United States District Court, W.D. Arkansas, Fort Smith Division
SETH W. FRITSCHIE PLAINTIFF
NANCY BERRYHILL Acting Commissioner, Social Security Administration DEFENDANT
REPORT AND RECOMMENDATION OF THE UNITED STATES
BARRY A. BRYANT U.S. MAGISTRATE JUDGE
Fritschie (“Plaintiff”) brings this action
pursuant to § 205(g) of Title II of the Social Security
Act (“The Act”), 42 U.S.C. § 405(g) (2010),
seeking judicial review of a final decision of the
Commissioner of the Social Security Administration
(“SSA”) denying his application for Disability
Insurance Benefits (“DIB”) and a period of
disability under Title II of the Act.
to the provisions of 28 U.S.C. § 636(b)(1) and (3)
(2009), the Honorable P. K. Holmes, III referred this case to
this Court for the purpose of making a report and
recommendation. In accordance with that referral, and after
reviewing the arguments in this case, this Court recommends
Plaintiff's case be REVERSED AND
protectively filed his DIB application on June 4, 2015. (Tr.
17). In this application, Plaintiff alleges being disabled
due to central disc extrusion, indentation of ventral thecal
sac, chronic pain, weakness, and loss of muscle control. (Tr.
187). Plaintiff alleges an onset date of December 20, 2013.
(Tr. 17). This application was denied initially and again
upon reconsideration. Id.
requested an administrative hearing on March 22, 2016. (Tr.
107-108). Plaintiff's administrative hearing was held on
September 9, 2016. (Tr. 32-62). At this hearing, Plaintiff
was present and was represented by Davis Duty. Id.
Plaintiff and Vocational Expert (“VE”) Larry
Seifert testified at this hearing. Id. At this
hearing, Plaintiff was thirty-six (36) years old and had a
Bachelor's Degree in Landscape Horticulture. (Tr. 35).
December 14, 2016, the ALJ entered an unfavorable decision
denying Plaintiff's application. (Tr. 17-26). In this
decision, the ALJ found Plaintiff met the insured status of
the Act through September 30, 2018. (Tr. 19, Finding 1). The
ALJ also found Plaintiff had not engaged in substantial
gainful activity since December 20, 2013. (Tr. 19, Finding
next found Plaintiff had severe impairments that included
degenerative disc disease, colitis, and hypertension. (Tr.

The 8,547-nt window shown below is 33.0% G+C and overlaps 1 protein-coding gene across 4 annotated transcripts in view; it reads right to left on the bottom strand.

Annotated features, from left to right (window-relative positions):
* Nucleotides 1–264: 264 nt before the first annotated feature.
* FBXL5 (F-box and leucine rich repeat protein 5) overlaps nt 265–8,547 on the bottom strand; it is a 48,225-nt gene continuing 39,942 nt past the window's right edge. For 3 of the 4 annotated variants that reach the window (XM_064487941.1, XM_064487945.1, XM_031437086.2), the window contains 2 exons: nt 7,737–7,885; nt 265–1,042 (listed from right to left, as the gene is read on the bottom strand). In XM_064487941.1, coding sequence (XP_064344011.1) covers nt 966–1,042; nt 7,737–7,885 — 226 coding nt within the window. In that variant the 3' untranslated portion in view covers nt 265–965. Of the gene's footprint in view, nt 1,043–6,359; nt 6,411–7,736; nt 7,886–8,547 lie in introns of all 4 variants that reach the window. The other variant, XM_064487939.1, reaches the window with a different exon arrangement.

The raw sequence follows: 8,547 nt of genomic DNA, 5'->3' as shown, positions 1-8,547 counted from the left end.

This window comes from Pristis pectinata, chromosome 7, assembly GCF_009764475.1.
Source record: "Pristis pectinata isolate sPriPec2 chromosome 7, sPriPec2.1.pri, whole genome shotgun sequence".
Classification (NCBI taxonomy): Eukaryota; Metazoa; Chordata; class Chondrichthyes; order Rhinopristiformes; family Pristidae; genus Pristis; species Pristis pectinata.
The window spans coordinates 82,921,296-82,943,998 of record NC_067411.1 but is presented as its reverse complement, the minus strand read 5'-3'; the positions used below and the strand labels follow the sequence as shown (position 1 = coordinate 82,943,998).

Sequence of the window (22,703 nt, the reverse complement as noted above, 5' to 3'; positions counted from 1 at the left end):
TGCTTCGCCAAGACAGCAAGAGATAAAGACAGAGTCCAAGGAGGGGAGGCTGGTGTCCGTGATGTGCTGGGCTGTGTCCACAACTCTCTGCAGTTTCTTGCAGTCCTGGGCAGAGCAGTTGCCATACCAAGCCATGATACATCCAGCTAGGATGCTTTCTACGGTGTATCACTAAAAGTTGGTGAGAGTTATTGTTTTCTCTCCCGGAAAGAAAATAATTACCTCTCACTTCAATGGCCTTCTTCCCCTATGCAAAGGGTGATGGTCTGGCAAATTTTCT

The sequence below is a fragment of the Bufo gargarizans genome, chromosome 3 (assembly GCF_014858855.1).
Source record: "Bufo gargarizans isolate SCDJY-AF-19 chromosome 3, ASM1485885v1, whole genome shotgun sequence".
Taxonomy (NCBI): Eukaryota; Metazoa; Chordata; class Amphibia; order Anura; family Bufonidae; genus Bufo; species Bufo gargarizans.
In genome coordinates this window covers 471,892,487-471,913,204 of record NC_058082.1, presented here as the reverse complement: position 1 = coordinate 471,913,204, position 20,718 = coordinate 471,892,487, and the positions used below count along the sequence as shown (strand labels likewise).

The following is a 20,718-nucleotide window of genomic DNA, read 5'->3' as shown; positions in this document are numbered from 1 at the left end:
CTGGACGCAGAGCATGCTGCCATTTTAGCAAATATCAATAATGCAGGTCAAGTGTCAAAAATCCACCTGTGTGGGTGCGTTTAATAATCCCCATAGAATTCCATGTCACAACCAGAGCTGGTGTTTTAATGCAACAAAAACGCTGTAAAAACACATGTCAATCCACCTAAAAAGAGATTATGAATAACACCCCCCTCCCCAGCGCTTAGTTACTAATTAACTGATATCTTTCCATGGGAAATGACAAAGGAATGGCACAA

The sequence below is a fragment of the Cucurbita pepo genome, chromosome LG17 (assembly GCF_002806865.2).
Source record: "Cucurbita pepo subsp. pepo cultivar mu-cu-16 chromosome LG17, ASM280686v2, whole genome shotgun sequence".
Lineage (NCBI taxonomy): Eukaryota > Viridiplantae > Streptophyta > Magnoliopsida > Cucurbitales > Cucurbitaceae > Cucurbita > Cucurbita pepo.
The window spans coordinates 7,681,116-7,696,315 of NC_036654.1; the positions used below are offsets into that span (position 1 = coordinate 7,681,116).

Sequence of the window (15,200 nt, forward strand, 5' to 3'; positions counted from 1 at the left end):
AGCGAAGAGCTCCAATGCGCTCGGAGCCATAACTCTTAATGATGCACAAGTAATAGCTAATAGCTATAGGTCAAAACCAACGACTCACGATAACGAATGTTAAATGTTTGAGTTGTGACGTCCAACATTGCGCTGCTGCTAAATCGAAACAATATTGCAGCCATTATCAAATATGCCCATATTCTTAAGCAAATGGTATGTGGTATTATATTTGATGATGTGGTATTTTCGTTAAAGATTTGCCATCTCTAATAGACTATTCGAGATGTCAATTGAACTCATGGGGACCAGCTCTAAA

19, Finding 3). Despite being severe, the ALJ determined
those impairments did not meet or medically equal the
requirements of any of the Listings of Impairments in
Appendix 1 to Subpart P of Regulations No. 4
(“Listings”). (Tr. 21, Finding 4).
decision, the ALJ evaluated Plaintiff's subjective
complaints and determined his RFC. (Tr. 21-24, Finding 5).
First, the ALJ evaluated Plaintiff's subjective
complaints and found his claimed limitations were not
entirely credible. Id. Second, the ALJ determined
Plaintiff retained the RFC to perform a limited range of
sedentary work. Id.
evaluated Plaintiff's Past Relevant Work
(“PRW”). (Tr. 24, Finding 6). The ALJ found
Plaintiff was unable to perform any PRW. Id. The
ALJ, however, also determined there was other work existing
in significant numbers in the national economy Plaintiff
could perform. (Tr. 25, Finding 10). The ALJ based his
determination upon the testimony of the VE. Id.
Specifically, the VE testified that given all Plaintiff's
vocational factors, a hypothetical individual would be able
to perform the requirements of a representative occupation
such as a radio dispatcher with approximately 350 such jobs
in the State and 26, 781 such jobs in the nation, data entry
clerk with approximately 788 such jobs in the State and 103,
426 such jobs in the nation, and telephone solicitor with
approximate 3, 543 such jobs in the State and 178, 233 such
jobs in the nation. Id. Based upon this finding, the
ALJ determined Plaintiff had not been under a disability as
defined by the Act from December 20, 2013 through the date of
the decision. (Tr. 26, Finding 11).
Plaintiff requested the Appeals Council's review of the
ALJ's unfavorable decision. (Tr. 157-162). On November
17, 2017, the Appeals Council denied this request for review.
(Tr. 1-6). On November 15, 2017, Plaintiff filed the present
appeal. ECF No. 1. Both Parties have filed appeal briefs. ECF
Nos. 15, 16. This case is now ready for decision.
reviewing this case, this Court is required to determine
whether the Commissioner's findings are supported by
substantial evidence on the record as a whole. See
42 U.S.C. § 405(g) (2010); Ramirez v. Barnhart,
292 F.3d 576, 583 (8th Cir. 2002). Substantial evidence is
less than a preponderance of the evidence, but it is enough
that a reasonable mind would find it adequate to support the
Commissioner's decision. See Johnson v. Apfel,
240 F.3d 1145, 1147 (8th Cir. 2001). As long as there is
substantial evidence in the record that supports the
Commissioner's decision, the Court may not reverse it
simply because substantial evidence exists in the record that
would have supported a contrary outcome or because the Court
would have decided the case differently. See Haley v.
Massanari, 258 F.3d 742, 747 (8th Cir. 2001). If, after
reviewing the record, it is possible to draw two inconsistent
positions from the evidence and one of those positions
represents the findings of the ALJ, the decision of the ALJ
must be affirmed. See Young v. Apfel, 221 F.3d 1065,
1068 (8th Cir. 2000).
well-established that a claimant for Social Security
disability benefits has the burden of proving his or her
disability by establishing a physical or mental disability
that lasted at least one year and that prevents him or her
from engaging in any substantial gainful activity. See
Cox v. Apfel, 160 F.3d 1203, 1206 (8th Cir. 1998); 42
U.S.C. §§ 423(d)(1)(A), 1382c(a)(3)(A). The Act
defines a “physical or mental impairment” as
“an impairment that results from anatomical,
physiological, or psychological abnormalities which are
demonstrable by medically acceptable clinical and laboratory
diagnostic techniques.” 42 U.S.C. §§